When you think of an Asian woman, what comes to mind? A tiger mom? An anime fantasy? A manicurist talking about you in another language? For Asian women, these stereotypes are frustrating, disheartening and downright depressing.
Instead of letting those feelings fester and rot internally, Rhode Island School of Design students Olivia Park and Esther Fan decided to do something constructive. Late last year, they started Sad Asian Girls Club, a collective of Asian-American girls aiming to break the culture of passiveness and silence through discussions of racism and feminism, providing more representation for Asian girls of all types and backgrounds around the world.
While technically the collective consists of just Fan and Park, Sad Asian Girls Club has evolved into a community in the most modern sense of the word -- a stark red, black and white-tinted place they’ve carved out online on Tumblr, Instagram and YouTube. The Internet is where you can find vitriol and hate in abundance, but it’s also where you can find empathy and solidarity from people who've had the same experiences as you.
So who is the “Sad Asian Girl"? According to Fan, “She’s any Asian individual identifying as female who is struggling to fit into some kind of mold perpetrated by both Western society and Asian society. There are different expectations from both sides that we constantly have to choose between or just be isolated by both.”
Their first project, a video titled “Have You Eaten,” is directed at Asian-American women who have immigrant parents. In it, Park and Fan sit at a table while an off-screen voice, presumably their mothers’, criticizes everything from their weight to their piercings to their sexuality as the girls eat their food in silence. While they don’t say anything themselves in the video, the artists are speaking volumes by presenting this tragic domestic scene for us to see.
In the collective’s second piece of work, they asked Asian women to finish this sentence: “All asian women are not ____.” They received hundreds of submissions, but decided to present 100 statements that seemed to consistently come up. The statements succinctly touch upon the fetishization of Asian women, the model minority myth, the token sidekick and myriad other stereotypes that Asians face.
“That project is more directed toward a non-Asian audience, so people can be aware that these microagressions exist, and compiling them in a public space helps people realize how hurtful they can be when you see them from our perspective,” said Park.
While their own parents don’t fully understand nor approve of their work, Park and Fan said that they have been surprised at the positive response they’ve received. “We always underestimate how much we’re reaching people,” said Fan. “But we have received some criticism that we didn’t include South Asian women in our first two projects, which we took to heart and are really considering in our work.”
As articulate and savvy as the two artists are, it’s easy to forget that they are still just juniors in college. Expecting SAGC to represent the full Asian-American, female experience in the club’s short existence, well, that's a heavy burden for them. Yet, Fan and Park's sincerity and earnestness in attempting to represent as many perspectives and stories hews admirable, even inspiring.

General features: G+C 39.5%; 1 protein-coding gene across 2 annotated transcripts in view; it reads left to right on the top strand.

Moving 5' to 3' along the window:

“With any publicized work comes great experience and great responsibility. Because of that, our work will only become stronger through criticism,” said Park.
SAGC has also had people question the choice of “sad” in their name, but the word is an important and intentional one. “Being sad is a taboo, as if it should be something you hide and deal with yourself, but we should be able to present ourselves in a very obvious way in order to strike any meaningful conversation. So we embrace being the sad, oppressed group in order to empower people and make them pay attention,” said Park.
“The point is we’re talking about it and not just wallowing in our sorrow,” added Fan.
The misconception about feminism that it’s just about women becomes a problem, because people of different racial backgrounds have different experiences. It’s important to recognize that to move forward as a feminist movement or as an individual.
While feminism has been having “a moment” in pop culture for the past few years, Asian-American women have consistently been left out of that conversation. For that reason, SAGC feels like a fresh and direly needed perspective.
“We focus on the intersectionality of race and gender,” said Park. “These issues are not separate, and they should be discussed together. The misconception about feminism that it’s just about women becomes a problem, because people of different racial backgrounds have different experiences. It’s important to recognize that to move forward as a feminist movement or as an individual.”
The SAGC collective stems from feelings of being excluded from a club -- the “club” of whiteness, or the “club” of ideal Asian femininity, or both -- but this is one club that welcomes, invites and is fully composed of those outsiders. Next, SAGC will be publishing a submission-based artist book with work from “Sad Asian Girl” artists and writers from across the world.
“We’re just trying to encourage other Asian girls to speak out more because every time we make a project, we want to speak to our common issues and experiences,” said Fan.
Park added, “The only way society will progress is if these conversations are continued and encouraged to be continued, and as artists, it’s our responsibility to tackle those issues with all the resources we have.”